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Survey: 88% UK, US telcos planning super bundling

July 13, 2023

Almost nine in ten (88 per cent) of the leading telcos in the US and UK are planning to offer ‘super bundling’ as they prioritise revenue growth and customer retention.

That’s according to a survey of 115 telco leaders — senior strategic decision makers and budget holders within telecommunications brands — who are eyeing how best to secure their share of a predicted $600 billion subscriptions market by 2026. The survey — commissioned by Bango — found that more than eight in ten (82 per cent) telco leaders are convinced that offering super bundling and content aggregation is key to customer retention and acquisition.

Almost nine in ten (88 per cent) believe super bundling will provide a vital source of future revenue.

The speed at which telcos are moving to implement super bundling — in response to consumer demands for greater choice and flexibility — should come as no surprise. Bundling in all its forms — be it free minutes for voice calls to offering streaming sports content — has been a favoured tactic of telcos for decades.

Super bundling is the next step for customer engagement

In the early days, bundling was focused on adding value by bundling call minutes and texts to monthly bills. As the model matured, telcos found they could attract and retain customers by offering subscription services as part of their packages.

Today, super bundling is the next logical step, providing customers with access to a huge range of subscription services — managed through a single content hub — and charged as one monthly bill.

What’s more, customers can’t get enough of it. Almost eight in ten (79 per cent) of US consumers say they would be “more loyal” to a telco that provides an all-in-one subscription service. More than half (58 per cent) say they would be prepared to leave their current TV, mobile or broadband provider if a super bundling platform was offered elsewhere.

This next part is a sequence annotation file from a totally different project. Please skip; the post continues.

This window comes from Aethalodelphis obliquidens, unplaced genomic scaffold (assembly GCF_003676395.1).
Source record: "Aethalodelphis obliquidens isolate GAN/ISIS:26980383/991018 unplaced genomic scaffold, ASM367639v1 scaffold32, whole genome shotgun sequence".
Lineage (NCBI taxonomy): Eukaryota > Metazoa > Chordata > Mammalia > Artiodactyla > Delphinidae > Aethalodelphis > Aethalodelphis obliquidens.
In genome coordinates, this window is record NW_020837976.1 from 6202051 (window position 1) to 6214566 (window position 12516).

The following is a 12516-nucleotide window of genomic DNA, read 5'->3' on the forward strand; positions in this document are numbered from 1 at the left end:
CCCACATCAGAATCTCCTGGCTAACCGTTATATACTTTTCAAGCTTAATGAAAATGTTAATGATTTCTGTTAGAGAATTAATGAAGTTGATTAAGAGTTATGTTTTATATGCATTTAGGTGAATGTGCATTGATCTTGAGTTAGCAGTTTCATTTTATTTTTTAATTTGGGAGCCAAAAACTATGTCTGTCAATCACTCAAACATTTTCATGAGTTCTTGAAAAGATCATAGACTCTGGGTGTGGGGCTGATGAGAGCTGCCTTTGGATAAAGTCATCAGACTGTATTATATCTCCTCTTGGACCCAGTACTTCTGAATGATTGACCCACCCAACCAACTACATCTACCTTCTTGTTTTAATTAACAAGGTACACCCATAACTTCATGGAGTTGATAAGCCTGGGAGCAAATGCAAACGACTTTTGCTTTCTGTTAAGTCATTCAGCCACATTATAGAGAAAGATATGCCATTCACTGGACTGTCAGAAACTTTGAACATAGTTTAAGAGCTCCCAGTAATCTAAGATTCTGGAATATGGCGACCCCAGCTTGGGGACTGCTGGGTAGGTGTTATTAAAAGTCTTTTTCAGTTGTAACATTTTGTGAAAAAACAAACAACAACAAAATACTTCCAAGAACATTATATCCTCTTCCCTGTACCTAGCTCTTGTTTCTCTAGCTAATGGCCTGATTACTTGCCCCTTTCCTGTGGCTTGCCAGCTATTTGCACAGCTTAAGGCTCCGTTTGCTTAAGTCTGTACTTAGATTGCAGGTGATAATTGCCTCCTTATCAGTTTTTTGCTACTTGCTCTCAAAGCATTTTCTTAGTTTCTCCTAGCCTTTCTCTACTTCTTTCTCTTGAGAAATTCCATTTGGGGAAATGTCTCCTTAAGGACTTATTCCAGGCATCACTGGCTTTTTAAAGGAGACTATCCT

As this ‘third generation’ of bundling becomes the norm, experts predict that it could fundamentally alter telco business models for good.

This is backed up by the research which found that more than eight in ten (82 per cent) of telco leaders want their organisations to become more than ‘just’ a telco company. At the same time, 84 per cent believe customers should increasingly see them as content providers first and network providers second.

In the US, for example, Verizon has been making waves with its +play platform which brings together Netflix, Disney+, Max, Paramount+ and more. Similarly, in Australia, Optus has launched SubHub, providing flexible access to dozens of streaming services and subscriptions.

Telcos have become content hubs

These platforms go way beyond just video streaming services – offering a huge variety of apps spanning music, healthcare, fitness, productivity and more.

But it’s not all plain sailing. In the rush to roll out their own aggregation platforms, some telcos are finding that manually building a super bundling content hub from scratch can be complex, time-consuming and not a task that should be undertaken without in-house expertise.

When pressed, telco leaders said they expect to invest on average between $10 million and $20 million on developing their super bundling platform. One in seven (14 per cent) believe it could cost even more than that.

One of the biggest struggles is establishing the vast number of relationships with the necessary subscription providers that make up a compelling subscriptions hub.

That’s why more than half of telcos (51 per cent) have turned to a third party like Bango to unlock these relationships and develop their super bundling platform for them.

Categories: Headline, Markets, Pay TV, Premium, Research, Telco, VOD

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